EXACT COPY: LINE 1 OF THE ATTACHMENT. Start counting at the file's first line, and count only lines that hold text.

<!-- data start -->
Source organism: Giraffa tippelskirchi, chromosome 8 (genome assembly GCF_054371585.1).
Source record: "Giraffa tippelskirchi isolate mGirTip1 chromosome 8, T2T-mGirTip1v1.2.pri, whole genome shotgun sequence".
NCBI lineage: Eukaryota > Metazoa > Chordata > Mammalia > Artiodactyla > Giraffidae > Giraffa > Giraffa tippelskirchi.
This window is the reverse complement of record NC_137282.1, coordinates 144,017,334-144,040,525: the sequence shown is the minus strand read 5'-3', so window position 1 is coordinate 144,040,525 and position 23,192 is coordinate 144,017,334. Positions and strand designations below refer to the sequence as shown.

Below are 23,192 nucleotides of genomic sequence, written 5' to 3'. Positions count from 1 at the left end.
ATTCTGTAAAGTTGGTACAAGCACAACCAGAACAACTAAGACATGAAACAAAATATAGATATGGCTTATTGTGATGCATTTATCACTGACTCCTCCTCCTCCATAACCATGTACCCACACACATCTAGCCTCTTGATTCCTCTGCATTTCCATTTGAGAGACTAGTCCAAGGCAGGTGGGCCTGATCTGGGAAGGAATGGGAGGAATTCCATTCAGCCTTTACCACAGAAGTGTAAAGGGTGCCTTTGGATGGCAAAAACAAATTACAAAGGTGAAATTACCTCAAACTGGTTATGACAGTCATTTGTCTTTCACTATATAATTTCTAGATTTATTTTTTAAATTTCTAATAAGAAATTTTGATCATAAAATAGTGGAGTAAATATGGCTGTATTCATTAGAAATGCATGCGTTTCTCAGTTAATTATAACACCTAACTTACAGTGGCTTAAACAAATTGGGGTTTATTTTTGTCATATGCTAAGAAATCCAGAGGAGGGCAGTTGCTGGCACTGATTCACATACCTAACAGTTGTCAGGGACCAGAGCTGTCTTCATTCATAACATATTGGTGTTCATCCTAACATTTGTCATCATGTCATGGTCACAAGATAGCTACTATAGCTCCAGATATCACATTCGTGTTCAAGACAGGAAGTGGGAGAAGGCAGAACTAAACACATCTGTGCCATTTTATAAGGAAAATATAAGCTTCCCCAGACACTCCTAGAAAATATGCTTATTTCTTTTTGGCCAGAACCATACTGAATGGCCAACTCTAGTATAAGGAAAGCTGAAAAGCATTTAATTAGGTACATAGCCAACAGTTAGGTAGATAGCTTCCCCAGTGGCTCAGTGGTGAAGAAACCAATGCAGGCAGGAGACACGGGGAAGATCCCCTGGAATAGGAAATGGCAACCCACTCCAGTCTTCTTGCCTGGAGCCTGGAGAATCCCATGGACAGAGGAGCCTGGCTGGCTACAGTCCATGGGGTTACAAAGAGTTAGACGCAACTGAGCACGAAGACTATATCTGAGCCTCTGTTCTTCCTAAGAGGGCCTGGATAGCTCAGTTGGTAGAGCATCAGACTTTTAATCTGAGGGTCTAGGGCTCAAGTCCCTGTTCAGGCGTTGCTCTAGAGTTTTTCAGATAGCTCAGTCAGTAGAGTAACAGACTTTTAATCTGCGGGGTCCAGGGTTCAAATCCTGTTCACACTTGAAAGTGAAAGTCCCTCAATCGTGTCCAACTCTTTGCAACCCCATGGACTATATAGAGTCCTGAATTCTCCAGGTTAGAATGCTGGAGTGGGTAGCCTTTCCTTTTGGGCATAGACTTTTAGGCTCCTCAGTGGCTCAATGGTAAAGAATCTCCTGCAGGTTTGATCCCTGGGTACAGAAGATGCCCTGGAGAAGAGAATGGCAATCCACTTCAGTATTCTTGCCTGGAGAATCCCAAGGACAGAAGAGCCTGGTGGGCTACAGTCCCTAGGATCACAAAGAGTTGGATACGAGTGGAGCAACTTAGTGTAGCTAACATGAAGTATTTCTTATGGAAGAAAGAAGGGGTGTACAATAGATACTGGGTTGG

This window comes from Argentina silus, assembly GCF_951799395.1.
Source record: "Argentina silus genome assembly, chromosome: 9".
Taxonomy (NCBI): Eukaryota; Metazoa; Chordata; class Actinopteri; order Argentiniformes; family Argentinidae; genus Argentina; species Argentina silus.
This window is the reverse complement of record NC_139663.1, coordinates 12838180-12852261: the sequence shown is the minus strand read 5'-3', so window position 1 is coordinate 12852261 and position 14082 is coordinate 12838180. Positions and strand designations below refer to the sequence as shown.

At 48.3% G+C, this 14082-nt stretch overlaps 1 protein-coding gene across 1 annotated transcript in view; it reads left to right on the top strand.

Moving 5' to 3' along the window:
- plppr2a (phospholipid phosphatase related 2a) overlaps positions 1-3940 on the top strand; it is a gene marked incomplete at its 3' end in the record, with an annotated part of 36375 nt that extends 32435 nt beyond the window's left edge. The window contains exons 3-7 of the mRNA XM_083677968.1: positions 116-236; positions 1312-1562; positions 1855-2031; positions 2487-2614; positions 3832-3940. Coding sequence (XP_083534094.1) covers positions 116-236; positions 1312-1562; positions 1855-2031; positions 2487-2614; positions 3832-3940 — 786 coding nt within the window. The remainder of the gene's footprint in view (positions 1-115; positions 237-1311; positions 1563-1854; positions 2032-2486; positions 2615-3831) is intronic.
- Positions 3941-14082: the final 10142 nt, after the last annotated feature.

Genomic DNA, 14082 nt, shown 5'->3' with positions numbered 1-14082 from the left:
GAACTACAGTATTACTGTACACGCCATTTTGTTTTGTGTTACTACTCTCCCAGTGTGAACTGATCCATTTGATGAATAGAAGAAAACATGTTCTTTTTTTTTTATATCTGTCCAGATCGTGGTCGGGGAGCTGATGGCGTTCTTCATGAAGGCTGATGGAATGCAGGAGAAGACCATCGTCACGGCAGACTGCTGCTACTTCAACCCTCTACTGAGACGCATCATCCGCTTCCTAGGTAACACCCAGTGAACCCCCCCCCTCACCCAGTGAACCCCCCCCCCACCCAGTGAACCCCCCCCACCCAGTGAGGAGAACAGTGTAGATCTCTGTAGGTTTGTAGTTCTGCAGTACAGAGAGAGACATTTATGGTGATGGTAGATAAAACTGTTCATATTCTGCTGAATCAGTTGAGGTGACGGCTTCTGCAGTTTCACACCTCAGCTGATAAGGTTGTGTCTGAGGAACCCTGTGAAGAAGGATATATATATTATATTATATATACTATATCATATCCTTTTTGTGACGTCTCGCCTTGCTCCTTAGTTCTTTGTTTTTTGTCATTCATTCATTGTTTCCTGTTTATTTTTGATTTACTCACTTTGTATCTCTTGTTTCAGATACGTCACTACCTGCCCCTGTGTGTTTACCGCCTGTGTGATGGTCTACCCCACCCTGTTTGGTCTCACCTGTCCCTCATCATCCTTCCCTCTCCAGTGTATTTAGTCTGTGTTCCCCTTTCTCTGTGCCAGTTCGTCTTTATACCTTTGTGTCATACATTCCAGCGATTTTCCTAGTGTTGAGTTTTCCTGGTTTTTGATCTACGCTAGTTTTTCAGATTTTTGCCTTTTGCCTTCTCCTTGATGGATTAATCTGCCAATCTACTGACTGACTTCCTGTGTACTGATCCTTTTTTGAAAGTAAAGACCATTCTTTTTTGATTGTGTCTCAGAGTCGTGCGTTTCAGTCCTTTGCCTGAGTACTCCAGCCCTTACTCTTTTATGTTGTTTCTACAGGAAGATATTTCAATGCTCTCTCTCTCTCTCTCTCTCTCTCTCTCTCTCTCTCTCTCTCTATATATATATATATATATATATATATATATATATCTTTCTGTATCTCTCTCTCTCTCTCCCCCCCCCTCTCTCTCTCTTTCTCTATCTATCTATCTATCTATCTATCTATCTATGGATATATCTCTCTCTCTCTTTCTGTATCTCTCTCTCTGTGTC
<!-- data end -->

Source organism: Giraffa tippelskirchi, chromosome 8 (genome assembly GCF_054371585.1).